I have instructed my Department to commence the process that will see the benefits of the smoky coal ban extended nationwide. This process involves consultation with the EU, our colleagues across government, residential fuel market operators and the general public. I am encouraged by the industry’s acknowledgement of the need to improve our air quality and its plans to adapt current practices, as well as investing in cleaner, lower-smoke fuels. Deputy Stanley is correct that this presents many opportunities for Bord na Móna and others involved in the industry. Many of them are already investing in alternative fuel technologies. The Government is encouraging them to do more in this regard.

I hope these consultations will be completed in time to have the necessary provisions in place for the heating season in 2016. However, I accept this is an ambitious timeline and may stretch into the following year. The extension of the smoky coal ban is one of several initiatives my Department is examining as part of a programme to produce the first ever national clean air strategy. This strategy will provide the strategic framework for a set of cross-government policies and actions to reduce harmful emissions, as well as improving air quality and public health to meet current and future EU and international obligations. My Department will shortly issue a consultation document as a first step in this process.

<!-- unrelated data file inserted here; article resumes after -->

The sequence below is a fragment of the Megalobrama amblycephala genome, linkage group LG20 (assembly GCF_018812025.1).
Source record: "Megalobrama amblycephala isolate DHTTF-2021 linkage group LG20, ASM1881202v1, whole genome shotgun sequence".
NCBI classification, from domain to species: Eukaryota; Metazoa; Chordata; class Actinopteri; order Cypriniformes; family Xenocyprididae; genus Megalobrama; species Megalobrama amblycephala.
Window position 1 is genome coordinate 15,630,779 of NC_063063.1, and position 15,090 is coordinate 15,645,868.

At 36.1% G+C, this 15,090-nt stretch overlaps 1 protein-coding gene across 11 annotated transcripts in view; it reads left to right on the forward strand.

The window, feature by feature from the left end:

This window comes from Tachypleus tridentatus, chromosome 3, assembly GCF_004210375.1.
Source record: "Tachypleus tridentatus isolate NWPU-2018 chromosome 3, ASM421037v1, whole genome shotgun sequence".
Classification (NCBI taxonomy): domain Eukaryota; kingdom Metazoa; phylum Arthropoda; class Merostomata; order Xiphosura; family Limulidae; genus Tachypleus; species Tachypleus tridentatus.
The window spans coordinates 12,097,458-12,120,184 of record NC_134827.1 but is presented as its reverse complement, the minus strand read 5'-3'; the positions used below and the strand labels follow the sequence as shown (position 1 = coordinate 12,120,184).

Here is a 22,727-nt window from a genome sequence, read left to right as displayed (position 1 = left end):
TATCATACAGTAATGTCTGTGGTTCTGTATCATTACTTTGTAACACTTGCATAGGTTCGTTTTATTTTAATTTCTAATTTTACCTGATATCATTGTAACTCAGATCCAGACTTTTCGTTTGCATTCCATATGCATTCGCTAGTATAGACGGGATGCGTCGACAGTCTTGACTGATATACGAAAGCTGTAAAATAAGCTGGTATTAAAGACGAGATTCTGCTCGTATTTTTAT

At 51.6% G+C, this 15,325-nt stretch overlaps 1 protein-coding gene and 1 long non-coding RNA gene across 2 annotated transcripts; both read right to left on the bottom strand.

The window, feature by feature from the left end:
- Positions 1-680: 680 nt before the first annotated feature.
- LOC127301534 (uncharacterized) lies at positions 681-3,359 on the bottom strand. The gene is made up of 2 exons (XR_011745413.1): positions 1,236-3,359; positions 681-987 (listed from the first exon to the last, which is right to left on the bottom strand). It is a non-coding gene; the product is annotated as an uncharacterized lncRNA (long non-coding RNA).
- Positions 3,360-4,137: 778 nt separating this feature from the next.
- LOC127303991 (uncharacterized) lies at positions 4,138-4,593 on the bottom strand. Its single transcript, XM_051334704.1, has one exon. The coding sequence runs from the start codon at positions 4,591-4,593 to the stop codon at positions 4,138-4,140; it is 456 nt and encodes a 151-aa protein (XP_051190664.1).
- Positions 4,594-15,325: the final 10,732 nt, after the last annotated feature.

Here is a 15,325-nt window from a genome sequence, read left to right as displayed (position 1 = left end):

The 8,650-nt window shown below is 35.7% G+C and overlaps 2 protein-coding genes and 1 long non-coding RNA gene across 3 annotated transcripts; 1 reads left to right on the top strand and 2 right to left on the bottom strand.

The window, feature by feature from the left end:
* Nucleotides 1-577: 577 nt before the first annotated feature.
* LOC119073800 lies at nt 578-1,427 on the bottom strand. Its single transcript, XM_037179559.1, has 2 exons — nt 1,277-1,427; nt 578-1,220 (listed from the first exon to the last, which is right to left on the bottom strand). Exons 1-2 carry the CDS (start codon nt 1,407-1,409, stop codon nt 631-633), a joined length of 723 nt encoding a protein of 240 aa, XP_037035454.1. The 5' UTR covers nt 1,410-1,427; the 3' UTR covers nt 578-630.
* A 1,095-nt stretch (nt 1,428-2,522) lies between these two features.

I thank Deputies across the House welcoming the initiative yesterday.

I thank the Minister for his reply. While I welcome this announcement, it is a qualified welcome. The Minister said 8,000 lives will be saved. In a reply to Deputy Finian McGrath several months ago, he said there were 350 fewer annual deaths because of the smokeless fuel policy in Dublin.